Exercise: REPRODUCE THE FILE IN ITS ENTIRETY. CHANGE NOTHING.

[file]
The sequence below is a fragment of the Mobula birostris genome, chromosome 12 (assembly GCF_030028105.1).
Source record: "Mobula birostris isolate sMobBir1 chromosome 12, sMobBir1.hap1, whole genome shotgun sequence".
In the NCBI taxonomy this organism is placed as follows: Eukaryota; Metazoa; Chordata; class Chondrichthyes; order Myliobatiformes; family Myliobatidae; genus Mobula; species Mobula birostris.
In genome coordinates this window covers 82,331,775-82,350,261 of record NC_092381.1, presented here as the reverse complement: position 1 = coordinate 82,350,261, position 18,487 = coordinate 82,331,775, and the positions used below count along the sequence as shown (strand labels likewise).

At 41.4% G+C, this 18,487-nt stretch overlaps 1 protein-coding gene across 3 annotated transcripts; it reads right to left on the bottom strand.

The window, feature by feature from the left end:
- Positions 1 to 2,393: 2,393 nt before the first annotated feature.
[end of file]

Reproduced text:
The sequence below is a fragment of the Mobula birostris genome, chromosome 12 (assembly GCF_030028105.1).
Source record: "Mobula birostris isolate sMobBir1 chromosome 12, sMobBir1.hap1, whole genome shotgun sequence".
In the NCBI taxonomy this organism is placed as follows: Eukaryota; Metazoa; Chordata; class Chondrichthyes; order Myliobatiformes; family Myliobatidae; genus Mobula; species Mobula birostris.
In genome coordinates this window covers 82,331,775-82,350,261 of record NC_092381.1, presented here as the reverse complement: position 1 = coordinate 82,350,261, position 18,487 = coordinate 82,331,775, and the positions used below count along the sequence as shown (strand labels likewise).

At 41.4% G+C, this 18,487-nt stretch overlaps 1 protein-coding gene across 3 annotated transcripts; it reads right to left on the bottom strand.

The window, feature by feature from the left end:
- Positions 1 to 2,393: 2,393 nt before the first annotated feature.